Khor Virap Monastery

Khor Virap Monastery

Tradition (and the Armenian Apostolic Church) records that Tiridates was cured and converted to his new faith in 301 CE by Saint Gregory. However, modern historians prefer the more secure date of around 314 CE following Roman emperorConstantine I ’s Edict of Milan in 313 CE which legalised Christianity in the Roman Empire. It seems probable that Christianity actually entered Armenia by two separate but more or less contemporary routes, thus explaining the conflicting accounts in ancient historical records. Saint Gregory represented the transmission via Greek culture in the capital while in the provinces a greater influence came from Syria, especially via the Armenian communities in the cities of Mtsbin and Edessa in Mesopotamia. Thus, the spread of the religion was much slower, more organic and haphazard than ancient sources present.
However precisely it happened, and which part is legend and which part fact, Armenia did become a Christian state, and it was a momentous moment in the country's history as the historian RG Hovannisian here explains:
The conversion of Armenia to Christianity was probably the most crucial step in its history. It turned Armenia sharply away from its Iranian past and stamped it for centuries with an intrinsic character as clear to the native population as to those outside its borders, who identified Armenia almost at once as the first state to adopt Christianity. (81)

THE SPREAD OF CHRISTIANITY

Gregory was made the first bishop ( katholikos ) in Armenia's history in Caesarea in Cappadocia, again c. 314 CE, and he set about formally establishing the Christian Church as soon as he returned to the kingdom of Armenia. To get the ball rolling Tiridates gave Saint Gregory up to 15 provinces worth of territory to establish the Armenian Church. The old pagan temples were torn down, Zoroastrian sites were converted to Christian ones, and the whole nation was obliged to embrace the new faith. Churches and monasteries sprang up everywhere, including at the Khor Virap, Gregory's home for so long, which was eventually converted into a monastery. The Armenian aristocracy quickly followed the royal family's example and many noble families converted to Christianity.
Arsacid Armenia

Arsacid Armenia

Armenia had long been fought over by Rome and Persia as it stood between those two great empires of the period. Although the adoption of Christianity shifted Armenia closer to Roman religious culture, one consequence of the move was that the persecution of the religion by Persia helped to create a more fiercely independent state. The Sassanid Empire had been trying to impose Zoroastrianism on its neighbours and Christianity was a means to resist Persian political and cultural imperialism. Rome, on the other hand, saw the value in permitting the spread of Christianity as a means to maintain Armenia's independence from Persia.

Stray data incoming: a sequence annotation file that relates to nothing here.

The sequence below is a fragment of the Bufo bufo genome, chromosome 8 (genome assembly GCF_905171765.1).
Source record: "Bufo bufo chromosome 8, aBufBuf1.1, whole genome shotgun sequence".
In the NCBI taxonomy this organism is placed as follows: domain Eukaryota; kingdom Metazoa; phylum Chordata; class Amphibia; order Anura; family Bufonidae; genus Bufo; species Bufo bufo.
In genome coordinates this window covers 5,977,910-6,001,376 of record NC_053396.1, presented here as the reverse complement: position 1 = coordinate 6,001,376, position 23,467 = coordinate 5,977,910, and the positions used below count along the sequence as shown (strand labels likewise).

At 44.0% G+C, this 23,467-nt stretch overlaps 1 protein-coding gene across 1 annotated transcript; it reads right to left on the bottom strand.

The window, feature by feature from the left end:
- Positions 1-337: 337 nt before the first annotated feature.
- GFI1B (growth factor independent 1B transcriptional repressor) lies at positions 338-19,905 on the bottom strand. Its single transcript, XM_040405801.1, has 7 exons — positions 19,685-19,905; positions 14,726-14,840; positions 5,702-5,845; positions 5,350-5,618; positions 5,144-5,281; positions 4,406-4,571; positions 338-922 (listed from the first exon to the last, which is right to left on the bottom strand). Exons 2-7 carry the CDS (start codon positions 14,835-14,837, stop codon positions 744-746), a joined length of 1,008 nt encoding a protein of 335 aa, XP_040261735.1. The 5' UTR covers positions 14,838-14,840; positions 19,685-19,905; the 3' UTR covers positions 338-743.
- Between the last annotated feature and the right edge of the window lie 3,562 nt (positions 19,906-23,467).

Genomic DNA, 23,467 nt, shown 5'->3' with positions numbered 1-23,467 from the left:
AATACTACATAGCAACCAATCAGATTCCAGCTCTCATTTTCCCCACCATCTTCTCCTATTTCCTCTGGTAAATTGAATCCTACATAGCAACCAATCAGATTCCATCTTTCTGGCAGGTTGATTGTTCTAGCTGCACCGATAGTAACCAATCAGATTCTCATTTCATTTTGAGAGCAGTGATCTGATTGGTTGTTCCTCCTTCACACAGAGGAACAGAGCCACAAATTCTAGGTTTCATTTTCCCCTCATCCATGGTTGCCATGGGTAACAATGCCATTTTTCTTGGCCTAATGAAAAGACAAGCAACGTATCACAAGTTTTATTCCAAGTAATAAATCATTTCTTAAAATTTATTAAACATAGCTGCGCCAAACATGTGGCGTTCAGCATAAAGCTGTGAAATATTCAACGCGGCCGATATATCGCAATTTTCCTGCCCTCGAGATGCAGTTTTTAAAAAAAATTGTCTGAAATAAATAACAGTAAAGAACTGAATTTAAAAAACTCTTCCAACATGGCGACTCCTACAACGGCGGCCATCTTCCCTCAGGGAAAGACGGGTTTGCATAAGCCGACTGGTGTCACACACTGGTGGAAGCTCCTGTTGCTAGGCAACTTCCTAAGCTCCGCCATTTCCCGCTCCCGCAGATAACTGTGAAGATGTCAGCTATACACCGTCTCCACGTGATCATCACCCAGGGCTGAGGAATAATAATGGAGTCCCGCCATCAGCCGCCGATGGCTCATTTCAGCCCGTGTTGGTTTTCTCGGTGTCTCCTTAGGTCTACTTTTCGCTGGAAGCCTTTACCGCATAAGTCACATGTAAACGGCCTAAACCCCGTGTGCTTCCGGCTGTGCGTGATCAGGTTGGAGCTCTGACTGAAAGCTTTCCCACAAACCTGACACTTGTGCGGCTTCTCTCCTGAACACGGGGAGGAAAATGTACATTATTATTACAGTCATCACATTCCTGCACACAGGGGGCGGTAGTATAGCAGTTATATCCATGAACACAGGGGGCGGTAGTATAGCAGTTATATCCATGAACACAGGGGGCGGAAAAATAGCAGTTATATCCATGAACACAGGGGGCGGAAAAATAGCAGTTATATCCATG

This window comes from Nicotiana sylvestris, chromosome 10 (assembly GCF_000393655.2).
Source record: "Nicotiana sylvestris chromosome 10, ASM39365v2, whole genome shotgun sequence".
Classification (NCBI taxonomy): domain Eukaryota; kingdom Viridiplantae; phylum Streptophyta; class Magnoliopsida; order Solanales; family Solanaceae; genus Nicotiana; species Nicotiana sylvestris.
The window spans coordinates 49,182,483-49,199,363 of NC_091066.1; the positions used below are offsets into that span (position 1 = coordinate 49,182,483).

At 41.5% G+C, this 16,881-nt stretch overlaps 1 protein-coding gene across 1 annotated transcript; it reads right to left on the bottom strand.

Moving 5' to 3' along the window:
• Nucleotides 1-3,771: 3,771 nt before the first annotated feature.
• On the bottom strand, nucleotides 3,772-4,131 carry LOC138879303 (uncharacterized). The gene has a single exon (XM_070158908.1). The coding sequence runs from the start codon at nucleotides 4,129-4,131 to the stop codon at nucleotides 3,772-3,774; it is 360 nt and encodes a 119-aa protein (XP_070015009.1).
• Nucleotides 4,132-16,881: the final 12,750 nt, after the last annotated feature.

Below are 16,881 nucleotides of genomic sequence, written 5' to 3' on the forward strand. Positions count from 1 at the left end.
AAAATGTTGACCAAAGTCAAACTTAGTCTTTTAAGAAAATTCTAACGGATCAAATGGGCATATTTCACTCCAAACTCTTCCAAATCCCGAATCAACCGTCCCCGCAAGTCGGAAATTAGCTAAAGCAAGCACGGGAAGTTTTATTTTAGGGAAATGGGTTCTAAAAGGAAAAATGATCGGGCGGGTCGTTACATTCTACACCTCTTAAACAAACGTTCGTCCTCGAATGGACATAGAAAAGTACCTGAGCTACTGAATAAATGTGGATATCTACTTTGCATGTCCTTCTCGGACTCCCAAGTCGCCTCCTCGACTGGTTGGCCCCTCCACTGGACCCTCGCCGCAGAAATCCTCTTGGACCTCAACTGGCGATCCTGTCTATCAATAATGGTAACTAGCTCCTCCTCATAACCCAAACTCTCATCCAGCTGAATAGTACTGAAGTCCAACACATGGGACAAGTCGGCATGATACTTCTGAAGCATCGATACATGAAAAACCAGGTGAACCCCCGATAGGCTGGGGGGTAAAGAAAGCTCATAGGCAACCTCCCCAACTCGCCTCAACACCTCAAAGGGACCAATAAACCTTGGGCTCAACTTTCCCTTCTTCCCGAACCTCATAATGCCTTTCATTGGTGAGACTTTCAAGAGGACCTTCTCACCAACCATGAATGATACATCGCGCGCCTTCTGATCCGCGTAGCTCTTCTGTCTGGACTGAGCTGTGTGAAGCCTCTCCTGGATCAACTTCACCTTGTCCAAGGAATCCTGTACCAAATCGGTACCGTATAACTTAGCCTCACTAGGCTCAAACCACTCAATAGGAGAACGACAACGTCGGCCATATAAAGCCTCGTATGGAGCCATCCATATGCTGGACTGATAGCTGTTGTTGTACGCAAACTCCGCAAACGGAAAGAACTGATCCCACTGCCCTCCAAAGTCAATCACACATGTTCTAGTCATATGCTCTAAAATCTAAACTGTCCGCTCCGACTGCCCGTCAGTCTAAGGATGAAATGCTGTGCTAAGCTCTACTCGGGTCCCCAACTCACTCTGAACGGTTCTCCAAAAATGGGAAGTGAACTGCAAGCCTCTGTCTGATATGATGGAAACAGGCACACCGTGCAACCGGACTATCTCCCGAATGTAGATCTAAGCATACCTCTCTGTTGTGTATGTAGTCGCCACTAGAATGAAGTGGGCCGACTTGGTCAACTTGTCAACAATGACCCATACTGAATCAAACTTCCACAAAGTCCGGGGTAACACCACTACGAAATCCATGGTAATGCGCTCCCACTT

SAINT GREGORY USED TWO PRINCIPAL METHODS TO SPREAD CHRISTIANITY IN ARMENIA: EDUCATION & MILITARY POWER.

Tiridates the Great may also have adopted Christianity for internal political reasons - the end of the pagan religion (with its heady mix of Greek, Persian, Semitic, and local gods) was a fine excuse to confiscate the old temple treasuries which were jealously guarded by a hereditary class of priests. Further, a monotheistic religion with the monarch as God's representative on earth might well instil greater loyalties from his nobles and people in general. As it turned out, the Armenian Church became an independent institution with noble families providing its key figures and monasteries able to achieve self-sufficiency through their own landed estates.

EDUCATION & WARFARE

Saint Gregory used two principal methods to spread Christianity in Armenia: education and military power. Schools were established in which children of the existing pagan priestly class were prepared for the Christian priesthood. Meanwhile, military units were dispatched to destroy pagan temple sites and confiscate their vast riches, which were then used to fund Christian building projects. Naturally, many temple sites, along with several rich and semi-independent feudal principalities, resisted the new policy and these were put to the sword. Gregory oversaw mass baptisms in the Euphrates River; bishops were then appointed from the noble clans ( nakharars ) and lower priests from the class of knights ( azats ) to guide the ever-growing flock of faithful.
Right Hand of Saint Gregory the Illuminator

Right Hand of Saint Gregory the Illuminator

Gregory established his new headquarters at Ashtishat. The most important ancient temple site in Armenia, Ashtishat was a symbol of the new order and chosen by Gregory as a result of a vision in which he realised that Jesus Christ had descended to earth at that very spot. There a monastery was built, the Surb Karapet with its shrine to Saint John the Baptist. The monastery would remain an important site of Christian pilgrimage for 16 centuries until its destruction in 1915 CE.

RETIREMENT & SUCCESSORS

Later in life Gregory retired to the seclusion of the cave of Mane in northwestern Armenia where he lived as an ascetic.Gregory died there of old age sometime between 325 and 330 CE. The former bishop's remains were buried at Tordan on the Euphrates River in the western province of Daranaghik, although later his bones would become prized relics in various churches across the country.
The descendants of Gregory carried on his work, notably his younger son Aristakes, who, known for his asceticism, was the next bishop (the office was hereditary) and who attended the First Ecumenical Council of Nicaea in 325 CE. When Aristakes died in 333 CE, Gregory's other son Vrtanes became bishop, a role which passed to his son Husik I c. 341 CE. There would be several more descendants after that, many of whom were made saints, as their founding father Gregory had been. Saint Gregory had many monuments built in his honour but perhaps the most celebrated was the cathedral at Ani built by the great architect Trdat for King Gagik (r. 1001-1010 CE).
This article was made possible with generous support from the National Association for Armenian Studies and Researchand the Knights of Vartan Fund for Armenian Studies.